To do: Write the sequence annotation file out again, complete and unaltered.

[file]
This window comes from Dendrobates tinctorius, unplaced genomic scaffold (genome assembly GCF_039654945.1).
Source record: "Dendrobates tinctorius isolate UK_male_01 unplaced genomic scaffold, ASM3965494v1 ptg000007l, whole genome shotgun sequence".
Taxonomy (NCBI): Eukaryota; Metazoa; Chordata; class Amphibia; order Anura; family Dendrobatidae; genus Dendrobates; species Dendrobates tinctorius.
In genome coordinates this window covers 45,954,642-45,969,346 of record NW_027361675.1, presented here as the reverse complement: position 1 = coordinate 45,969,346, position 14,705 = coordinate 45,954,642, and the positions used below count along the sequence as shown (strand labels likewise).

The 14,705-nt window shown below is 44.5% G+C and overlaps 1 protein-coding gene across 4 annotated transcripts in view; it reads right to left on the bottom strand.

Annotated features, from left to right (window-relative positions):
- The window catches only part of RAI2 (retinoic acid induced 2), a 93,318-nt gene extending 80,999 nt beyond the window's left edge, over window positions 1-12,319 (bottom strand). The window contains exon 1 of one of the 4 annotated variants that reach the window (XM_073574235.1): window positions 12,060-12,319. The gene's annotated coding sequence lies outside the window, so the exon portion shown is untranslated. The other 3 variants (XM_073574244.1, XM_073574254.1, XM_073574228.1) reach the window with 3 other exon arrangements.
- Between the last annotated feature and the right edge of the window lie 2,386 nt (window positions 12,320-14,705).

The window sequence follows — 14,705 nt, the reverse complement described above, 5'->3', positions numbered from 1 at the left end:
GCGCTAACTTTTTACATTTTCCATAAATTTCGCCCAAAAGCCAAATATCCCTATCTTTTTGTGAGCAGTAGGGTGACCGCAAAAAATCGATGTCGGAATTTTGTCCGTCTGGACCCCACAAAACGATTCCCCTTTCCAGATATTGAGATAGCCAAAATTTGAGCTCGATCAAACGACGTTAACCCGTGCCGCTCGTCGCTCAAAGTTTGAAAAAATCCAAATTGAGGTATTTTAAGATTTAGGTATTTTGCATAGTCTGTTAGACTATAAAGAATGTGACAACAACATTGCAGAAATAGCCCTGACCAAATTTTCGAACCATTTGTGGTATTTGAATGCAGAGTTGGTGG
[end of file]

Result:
This window comes from Dendrobates tinctorius, unplaced genomic scaffold (genome assembly GCF_039654945.1).
Source record: "Dendrobates tinctorius isolate UK_male_01 unplaced genomic scaffold, ASM3965494v1 ptg000007l, whole genome shotgun sequence".
Taxonomy (NCBI): Eukaryota; Metazoa; Chordata; class Amphibia; order Anura; family Dendrobatidae; genus Dendrobates; species Dendrobates tinctorius.
In genome coordinates this window covers 45,954,642-45,969,346 of record NW_027361675.1, presented here as the reverse complement: position 1 = coordinate 45,969,346, position 14,705 = coordinate 45,954,642, and the positions used below count along the sequence as shown (strand labels likewise).

The 14,705-nt window shown below is 44.5% G+C and overlaps 1 protein-coding gene across 4 annotated transcripts in view; it reads right to left on the bottom strand.

Annotated features, from left to right (window-relative positions):
- The window catches only part of RAI2 (retinoic acid induced 2), a 93,318-nt gene extending 80,999 nt beyond the window's left edge, over window positions 1-12,319 (bottom strand). The window contains exon 1 of one of the 4 annotated variants that reach the window (XM_073574235.1): window positions 12,060-12,319. The gene's annotated coding sequence lies outside the window, so the exon portion shown is untranslated. The other 3 variants (XM_073574244.1, XM_073574254.1, XM_073574228.1) reach the window with 3 other exon arrangements.
- Between the last annotated feature and the right edge of the window lie 2,386 nt (window positions 12,320-14,705).

The window sequence follows — 14,705 nt, the reverse complement described above, 5'->3', positions numbered from 1 at the left end:
GCGCTAACTTTTTACATTTTCCATAAATTTCGCCCAAAAGCCAAATATCCCTATCTTTTTGTGAGCAGTAGGGTGACCGCAAAAAATCGATGTCGGAATTTTGTCCGTCTGGACCCCACAAAACGATTCCCCTTTCCAGATATTGAGATAGCCAAAATTTGAGCTCGATCAAACGACGTTAACCCGTGCCGCTCGTCGCTCAAAGTTTGAAAAAATCCAAATTGAGGTATTTTAAGATTTAGGTATTTTGCATAGTCTGTTAGACTATAAAGAATGTGACAACAACATTGCAGAAATAGCCCTGACCAAATTTTCGAACCATTTGTGGTATTTGAATGCAGAGTTGGTGG